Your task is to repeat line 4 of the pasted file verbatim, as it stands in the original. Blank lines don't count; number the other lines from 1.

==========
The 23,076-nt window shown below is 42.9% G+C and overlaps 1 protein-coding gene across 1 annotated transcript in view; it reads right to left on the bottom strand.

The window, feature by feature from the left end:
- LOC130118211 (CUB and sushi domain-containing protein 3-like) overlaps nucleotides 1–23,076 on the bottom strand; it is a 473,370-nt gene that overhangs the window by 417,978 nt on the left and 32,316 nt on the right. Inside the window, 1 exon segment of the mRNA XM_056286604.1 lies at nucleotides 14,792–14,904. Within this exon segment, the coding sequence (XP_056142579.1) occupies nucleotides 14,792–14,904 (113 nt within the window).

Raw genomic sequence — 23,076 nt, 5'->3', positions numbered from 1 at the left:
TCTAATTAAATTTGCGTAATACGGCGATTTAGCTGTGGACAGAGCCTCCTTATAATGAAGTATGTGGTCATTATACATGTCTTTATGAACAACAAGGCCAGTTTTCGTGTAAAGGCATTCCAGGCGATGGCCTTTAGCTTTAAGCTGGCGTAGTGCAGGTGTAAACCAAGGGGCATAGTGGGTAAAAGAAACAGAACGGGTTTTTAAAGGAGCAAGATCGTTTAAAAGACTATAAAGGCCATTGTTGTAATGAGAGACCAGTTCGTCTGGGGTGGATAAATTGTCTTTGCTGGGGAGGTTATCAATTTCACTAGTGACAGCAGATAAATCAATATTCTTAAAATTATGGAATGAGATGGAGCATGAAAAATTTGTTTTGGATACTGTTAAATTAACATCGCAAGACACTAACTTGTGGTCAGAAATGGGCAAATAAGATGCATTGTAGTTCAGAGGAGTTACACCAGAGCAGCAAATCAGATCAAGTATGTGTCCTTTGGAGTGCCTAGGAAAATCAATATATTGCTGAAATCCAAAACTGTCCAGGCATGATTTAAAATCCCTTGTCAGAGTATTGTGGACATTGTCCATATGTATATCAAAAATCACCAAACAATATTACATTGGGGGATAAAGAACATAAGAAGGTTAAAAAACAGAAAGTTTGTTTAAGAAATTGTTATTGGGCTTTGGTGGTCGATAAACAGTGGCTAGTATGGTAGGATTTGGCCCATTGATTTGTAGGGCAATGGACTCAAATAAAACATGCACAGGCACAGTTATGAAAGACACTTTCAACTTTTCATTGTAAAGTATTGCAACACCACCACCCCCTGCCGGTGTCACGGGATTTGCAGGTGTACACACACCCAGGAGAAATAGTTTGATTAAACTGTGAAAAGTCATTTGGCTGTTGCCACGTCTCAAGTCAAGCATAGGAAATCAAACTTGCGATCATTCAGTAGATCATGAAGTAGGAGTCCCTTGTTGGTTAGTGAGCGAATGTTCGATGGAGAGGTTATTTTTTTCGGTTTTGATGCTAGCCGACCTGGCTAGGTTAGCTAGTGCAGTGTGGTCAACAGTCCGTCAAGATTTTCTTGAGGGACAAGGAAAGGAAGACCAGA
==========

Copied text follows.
Raw genomic sequence — 23,076 nt, 5'->3', positions numbered from 1 at the left: